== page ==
I learned a new word this week as I was reading a daily devotional that I receive via email on my computer each weekday. The writer quoted another author, Kathleen Norris, who has written a book entitled Acedia and Me: A Marriage, Monks, and a Writer's Life. I had to look up acedia to ensure that I understood it correctly. The dictionary defines it as spiritual sloth, or laziness and indifference in religious matters. A quote from Norris’ book stirred my thoughts even further when she writes:
"It is indeed apathy's world when we have so many choices that we grow indifferent to them even as we hunger for still more novelty. We discard real relationships in favor of virtual ones and scarcely notice that being overly concerned with the thread count of cotton sheets and the exotic ingredients of gourmet meals can render us less able to care about those who scrounge for food and have no bed but the streets."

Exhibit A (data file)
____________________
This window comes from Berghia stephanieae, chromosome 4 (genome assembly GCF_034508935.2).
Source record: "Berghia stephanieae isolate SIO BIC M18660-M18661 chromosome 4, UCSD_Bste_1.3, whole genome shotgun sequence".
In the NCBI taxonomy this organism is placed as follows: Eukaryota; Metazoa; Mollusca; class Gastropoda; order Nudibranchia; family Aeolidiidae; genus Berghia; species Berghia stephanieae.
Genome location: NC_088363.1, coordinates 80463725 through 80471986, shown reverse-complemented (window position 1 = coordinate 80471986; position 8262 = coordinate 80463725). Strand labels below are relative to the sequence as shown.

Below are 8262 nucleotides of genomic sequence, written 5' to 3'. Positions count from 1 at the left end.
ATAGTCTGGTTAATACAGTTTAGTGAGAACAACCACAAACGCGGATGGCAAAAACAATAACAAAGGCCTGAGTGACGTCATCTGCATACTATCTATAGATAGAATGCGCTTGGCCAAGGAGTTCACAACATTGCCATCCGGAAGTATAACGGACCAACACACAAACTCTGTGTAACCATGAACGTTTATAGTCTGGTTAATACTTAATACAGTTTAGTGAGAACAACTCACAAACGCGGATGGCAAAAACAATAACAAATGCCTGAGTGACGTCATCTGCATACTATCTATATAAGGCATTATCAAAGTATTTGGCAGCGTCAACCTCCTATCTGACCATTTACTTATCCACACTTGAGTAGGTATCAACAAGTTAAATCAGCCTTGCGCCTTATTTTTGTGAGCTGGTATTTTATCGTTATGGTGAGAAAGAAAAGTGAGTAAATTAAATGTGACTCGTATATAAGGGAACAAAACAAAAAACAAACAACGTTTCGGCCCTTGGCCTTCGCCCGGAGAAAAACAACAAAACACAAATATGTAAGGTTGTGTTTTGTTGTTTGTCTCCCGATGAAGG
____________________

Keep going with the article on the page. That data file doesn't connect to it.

The quote in turn brought to mind the title of a book I’m currently reading—Adventures in Missing the Point. The constant pursuit of the new and innovative and the deluge of choices that we face daily can certainly cause us to miss what matters most. Norris’ statement about discarding face-to-face relationships with people in our quest to expand our list of “virtual friends” via Facebook and other social networks is convicting. So, too, are her comments about getting hung up on dietary labels of food packages when we’re surrounded by folks who are hungry and homeless.
We can’t meet all of the world’s needs, nor solve all of the crises that arise, but by the grace of God we can do our part to make a difference and alleviate the suffering of others. We need to take our cue from the Lord Himself who seeing the multitudes as distressed and dispirited like sheep without a shepherd, was moved with compassion for them. Let’s resolve not to let acedia win the battle.